ST. LOUIS — It's always a nice thing when great television finds the proper home.
Three years after it left television screens after a short three season run, "Kingdom," originally produced and distributed by DirecTV, will debut on Netflix on July 1. Set your calendars because this isn't a show you want to miss. There's plenty of literature from my hands on the net about this show, with this piece being one of the last.
If you are an MMA or fighting fan, this is the show for you.
If you are in need of a juicy television drama, this is the show for you.
If you are simply a person who doesn't want their time wasted once they click "play," this is the show for you.
Here's the thing. DirecTV severely dropped the ball when they marketed (or some version of this) the show. Next to nobody knew about this when it started its run on Oct. 8, 2014, and a small amount got to know it before the brilliant series finale on Aug. 2, 2017. I would mention it and the person would shoot me a confused yet vaguely interested look. After explaining it and how good it was, the next important question would be in regards to the show's location, and that led to bigger issues. Most people don't have DirecTV's streaming network, so the show's reach was limited. Endemol Studios stepped in, which helped get it to AT&T for a stretch, but DirecTV still retained distribution control in the end.
Adding insult to insult, the entire series wasn't released on disc for quite some time. It finally reached iTunes in its entirety back in September, but Netflix is a different beast. A prime example is the Paramount Network series, "Waco," which premiered on the popular streaming platform earlier this year. Suddenly, people were talking about a show that was released years ago. A majority of the Netflix customer base probably thought it was originally produced there--but it wasn't. "Waco" simply found a bigger audience on Netflix, because that's what competently made television shows do.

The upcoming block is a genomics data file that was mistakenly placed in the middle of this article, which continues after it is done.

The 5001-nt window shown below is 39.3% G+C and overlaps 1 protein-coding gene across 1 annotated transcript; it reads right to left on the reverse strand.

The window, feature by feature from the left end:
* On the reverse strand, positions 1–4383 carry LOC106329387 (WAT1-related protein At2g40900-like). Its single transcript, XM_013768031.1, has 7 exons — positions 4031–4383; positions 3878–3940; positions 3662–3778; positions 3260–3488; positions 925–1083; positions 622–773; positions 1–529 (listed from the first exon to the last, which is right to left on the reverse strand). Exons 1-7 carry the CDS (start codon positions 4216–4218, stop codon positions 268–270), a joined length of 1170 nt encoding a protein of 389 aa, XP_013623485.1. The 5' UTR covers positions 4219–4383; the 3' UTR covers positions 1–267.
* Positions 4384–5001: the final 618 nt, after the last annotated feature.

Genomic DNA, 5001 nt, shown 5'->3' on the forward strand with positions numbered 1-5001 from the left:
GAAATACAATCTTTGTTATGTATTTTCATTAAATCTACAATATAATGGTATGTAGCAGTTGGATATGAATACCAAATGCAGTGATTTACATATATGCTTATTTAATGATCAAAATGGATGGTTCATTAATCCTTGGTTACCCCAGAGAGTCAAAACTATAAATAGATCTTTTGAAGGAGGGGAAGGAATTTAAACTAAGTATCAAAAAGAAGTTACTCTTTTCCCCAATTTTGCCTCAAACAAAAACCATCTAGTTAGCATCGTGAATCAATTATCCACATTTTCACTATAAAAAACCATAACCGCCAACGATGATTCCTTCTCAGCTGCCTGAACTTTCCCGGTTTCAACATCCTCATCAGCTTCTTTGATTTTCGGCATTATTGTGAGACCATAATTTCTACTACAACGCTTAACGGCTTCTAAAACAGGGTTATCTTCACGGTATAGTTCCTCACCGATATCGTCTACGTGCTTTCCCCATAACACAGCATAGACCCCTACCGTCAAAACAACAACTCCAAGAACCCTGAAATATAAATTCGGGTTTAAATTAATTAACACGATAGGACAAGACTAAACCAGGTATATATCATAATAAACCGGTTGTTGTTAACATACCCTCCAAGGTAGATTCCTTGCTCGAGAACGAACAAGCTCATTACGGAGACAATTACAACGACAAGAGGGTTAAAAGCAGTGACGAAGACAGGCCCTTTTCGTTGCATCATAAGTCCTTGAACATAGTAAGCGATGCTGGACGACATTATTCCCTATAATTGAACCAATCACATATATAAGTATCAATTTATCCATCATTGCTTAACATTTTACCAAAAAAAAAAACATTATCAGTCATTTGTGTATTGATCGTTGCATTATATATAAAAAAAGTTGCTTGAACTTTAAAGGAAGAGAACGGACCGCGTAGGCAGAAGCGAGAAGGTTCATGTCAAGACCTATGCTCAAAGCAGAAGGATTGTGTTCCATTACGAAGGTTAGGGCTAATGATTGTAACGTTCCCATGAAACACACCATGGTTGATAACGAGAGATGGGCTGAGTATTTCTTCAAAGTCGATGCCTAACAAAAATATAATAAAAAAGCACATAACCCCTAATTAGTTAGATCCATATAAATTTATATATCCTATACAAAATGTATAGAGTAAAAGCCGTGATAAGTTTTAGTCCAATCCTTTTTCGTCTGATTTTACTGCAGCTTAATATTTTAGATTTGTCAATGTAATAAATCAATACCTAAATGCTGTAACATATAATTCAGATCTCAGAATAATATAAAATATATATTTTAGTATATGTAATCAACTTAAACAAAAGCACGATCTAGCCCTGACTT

"Kingdom" will do the same. When the humidity and sunshine becomes too much next month, settle inside on the couch with a stiff drink and Byron Balasco's fighting opus. Poignantly captured and ferociously entertaining, Balasco did his homework and found the right players when assembling this team. Many people may know Frank Grillo from his cup of coffee in The Marvel Cinematic Universe or "The Purge" film series, but his best work resides here as Alvey Kulina, a former MMA champ trying to mentor and guide his sons while fighting off the demons that crowd his head.
You may have just seen Jonathan Tucker in Showtime's "City on a Hill," but he's freakishly great here as Jay Kulina, Alvey's oldest and a chaotic persona that's capable of defeating an opponent in the octagon and getting arrested. Tucker brought it all to the role. Matt Lauria is a face you may know from NBC's "Friday Night Lights," but he created a battlefield of emotions with Ryan Wheeler, an MMA champion who just spent four years in prison, and also used to date Alvey's girlfriend, Lisa Prince (Kiele Sanchez, who ran the streets with Grillo in "The Purge: Anarchy").
The women on this show are something fierce. Sanchez may seem like the mandatory male lead's girlfriend in the first few scenes but the actress leans into a sizable role here that allows her to tango with Grillo and Lauria quite often. Prince co-owns the gym with Alvey and is dating him, but fears that she has nothing truly for herself. So over the course of the show, you see Sanchez's Lisa become more powerful and independent.
Playing the mother of the Kulina boys and Alvey's ex-wife, Joanna Going really stepped into the tricky role of someone whose past helped shape the show's present but also isn't going to depart too quietly. Like Sanchez, Going's role evolved over the 40 episodes instead of stalling out.